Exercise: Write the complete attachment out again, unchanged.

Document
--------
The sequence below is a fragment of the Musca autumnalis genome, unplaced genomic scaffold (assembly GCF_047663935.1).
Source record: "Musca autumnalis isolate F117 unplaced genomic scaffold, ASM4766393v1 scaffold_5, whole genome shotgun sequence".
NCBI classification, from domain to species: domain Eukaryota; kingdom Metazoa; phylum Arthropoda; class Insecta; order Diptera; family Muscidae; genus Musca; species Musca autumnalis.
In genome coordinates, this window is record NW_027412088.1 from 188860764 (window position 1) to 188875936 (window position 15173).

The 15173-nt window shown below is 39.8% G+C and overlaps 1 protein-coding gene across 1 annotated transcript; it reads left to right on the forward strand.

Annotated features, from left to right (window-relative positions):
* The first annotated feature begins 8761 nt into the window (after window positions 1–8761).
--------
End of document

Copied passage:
The sequence below is a fragment of the Musca autumnalis genome, unplaced genomic scaffold (assembly GCF_047663935.1).
Source record: "Musca autumnalis isolate F117 unplaced genomic scaffold, ASM4766393v1 scaffold_5, whole genome shotgun sequence".
NCBI classification, from domain to species: domain Eukaryota; kingdom Metazoa; phylum Arthropoda; class Insecta; order Diptera; family Muscidae; genus Musca; species Musca autumnalis.
In genome coordinates, this window is record NW_027412088.1 from 188860764 (window position 1) to 188875936 (window position 15173).

The 15173-nt window shown below is 39.8% G+C and overlaps 1 protein-coding gene across 1 annotated transcript; it reads left to right on the forward strand.

Annotated features, from left to right (window-relative positions):
* The first annotated feature begins 8761 nt into the window (after window positions 1–8761).